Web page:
A scientist at The Australian National University (ANU) is developing a new just-add-water diagnostic kit for use in remote communities to detect malaria and other diseases.
Dr Lee Alissandratos in his lab at The Australian National University. Image credit: Lannon Harley, ANU
Dr Lee Alissandratos from the ANU Research School of Chemistry said the diagnostic kit, which can be easily transported and stored at room temperature, would be ideal for non-specialists in remote and resource-limited communities.
“Early detection of microorganisms that cause diseases, such as malaria, is critical in the global fight to control and eradicate some of the most devastating diseases around the world,” said Dr Alissandratos, who is a CSIRO Synthetic Biology Future Science Fellow.
“The stability and ease-of-use of our kits means that diagnosis may be carried out close to point-of-care, allowing detection of the disease at the earliest possible stage.”
Diagnostic tests used today to detect the malarial pathogen are expensive and only effective when carried out within well-equipped laboratories operated by highly skilled staff.
“They are not available to resource-limited communities where they are urgently needed,” Dr Alissandratos said.
He has already carried out proof-of-concept diagnostic tests, and he will use a $US100,000 grant awarded by the Bill and Melinda Gates Foundation to develop these into ready-to-use devices.
“Our approach may be easily extended to the detection of almost any pathogen, be it in humans, animals or plants. Therefore, it also has important potential applications in agriculture and farming, particularly in remote parts of Australia,” Dr Alissandratos said.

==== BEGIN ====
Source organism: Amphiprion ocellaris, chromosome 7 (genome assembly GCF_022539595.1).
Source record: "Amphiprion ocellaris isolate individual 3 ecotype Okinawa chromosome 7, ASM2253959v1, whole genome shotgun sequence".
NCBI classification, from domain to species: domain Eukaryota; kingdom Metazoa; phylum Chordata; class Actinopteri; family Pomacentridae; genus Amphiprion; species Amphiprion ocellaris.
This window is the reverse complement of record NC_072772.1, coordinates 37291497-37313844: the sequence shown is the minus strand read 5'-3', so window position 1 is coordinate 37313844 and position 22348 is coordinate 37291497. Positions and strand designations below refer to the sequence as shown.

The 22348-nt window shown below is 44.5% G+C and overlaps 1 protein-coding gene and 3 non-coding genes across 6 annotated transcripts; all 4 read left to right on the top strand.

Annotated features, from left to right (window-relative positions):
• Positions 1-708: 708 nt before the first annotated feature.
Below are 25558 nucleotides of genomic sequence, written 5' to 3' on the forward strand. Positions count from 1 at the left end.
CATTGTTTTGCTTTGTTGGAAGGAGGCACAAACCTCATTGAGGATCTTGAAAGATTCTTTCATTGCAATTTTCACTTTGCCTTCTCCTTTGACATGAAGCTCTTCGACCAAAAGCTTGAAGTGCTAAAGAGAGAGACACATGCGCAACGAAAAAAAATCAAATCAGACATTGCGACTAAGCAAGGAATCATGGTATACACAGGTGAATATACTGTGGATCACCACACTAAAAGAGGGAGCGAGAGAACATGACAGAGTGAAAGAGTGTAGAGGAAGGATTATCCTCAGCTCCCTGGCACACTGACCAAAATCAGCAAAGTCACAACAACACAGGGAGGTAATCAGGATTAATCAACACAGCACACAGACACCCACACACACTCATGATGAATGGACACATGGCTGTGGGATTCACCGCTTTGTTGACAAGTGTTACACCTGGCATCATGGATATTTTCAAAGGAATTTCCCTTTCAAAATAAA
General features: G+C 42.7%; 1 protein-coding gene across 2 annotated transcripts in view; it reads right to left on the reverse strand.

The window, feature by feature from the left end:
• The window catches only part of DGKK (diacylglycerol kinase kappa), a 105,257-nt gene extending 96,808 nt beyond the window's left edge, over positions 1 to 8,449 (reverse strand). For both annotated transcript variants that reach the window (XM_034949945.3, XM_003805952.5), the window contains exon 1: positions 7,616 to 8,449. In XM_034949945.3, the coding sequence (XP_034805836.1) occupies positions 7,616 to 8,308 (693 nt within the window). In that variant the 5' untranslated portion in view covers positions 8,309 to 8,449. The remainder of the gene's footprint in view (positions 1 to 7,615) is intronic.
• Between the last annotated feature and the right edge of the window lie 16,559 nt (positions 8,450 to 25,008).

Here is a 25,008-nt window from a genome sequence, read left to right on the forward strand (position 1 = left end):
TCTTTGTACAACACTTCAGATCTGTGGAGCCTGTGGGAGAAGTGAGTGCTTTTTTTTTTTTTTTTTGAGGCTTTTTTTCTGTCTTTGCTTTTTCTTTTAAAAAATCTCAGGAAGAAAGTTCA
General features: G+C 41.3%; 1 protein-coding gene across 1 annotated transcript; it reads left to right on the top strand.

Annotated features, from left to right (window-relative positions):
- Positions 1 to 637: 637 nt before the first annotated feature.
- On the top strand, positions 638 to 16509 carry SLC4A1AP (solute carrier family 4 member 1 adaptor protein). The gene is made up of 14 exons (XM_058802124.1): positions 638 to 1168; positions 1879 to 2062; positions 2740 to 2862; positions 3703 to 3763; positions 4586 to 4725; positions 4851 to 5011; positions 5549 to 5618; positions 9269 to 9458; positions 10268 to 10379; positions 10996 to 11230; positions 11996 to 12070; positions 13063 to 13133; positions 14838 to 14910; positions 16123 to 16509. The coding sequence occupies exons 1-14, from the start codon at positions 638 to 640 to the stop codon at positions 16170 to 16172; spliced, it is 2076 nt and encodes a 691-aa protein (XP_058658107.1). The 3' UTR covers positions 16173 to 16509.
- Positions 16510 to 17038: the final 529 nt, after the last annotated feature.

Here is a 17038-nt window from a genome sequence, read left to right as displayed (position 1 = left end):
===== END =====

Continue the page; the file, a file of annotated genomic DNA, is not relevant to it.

He has used synthetic biology to engineer a safe microorganism that produces all the biochemical reagents necessary to detect the malarial parasite.
“These reagents are extracted at very low cost to produce a working, user-friendly diagnostic test, which replaces the need for multiple, expensive and unstable reagents, as well as complex protocols relying on specialized equipment and highly trained technicians,” Dr Alissandratos said.
“By using synthetic biology we are able to generate all the components necessary through a simple method akin to a fermentation – a biochemical process commonly employed for the production of many foods and medicines.”
Dr Alissandratos expects to have the first “just-add-water” test kits ready within 18 months, when the Bill and Melinda Gates Foundation will consider providing a further $US1 million to enable application of the kits in clinical settings in the developing world.
ANU Acting Vice-Chancellor Professor Mike Calford congratulated Dr Alissandratos on his work to develop a medical diagnostic kit for remote communities.
"By providing remote communities with access to early disease diagnosis, this work has the potential to change the lives of millions globally. On behalf of the University, I congratulate Lee on this funding which will help him continue his vital research,” Professor Calford said.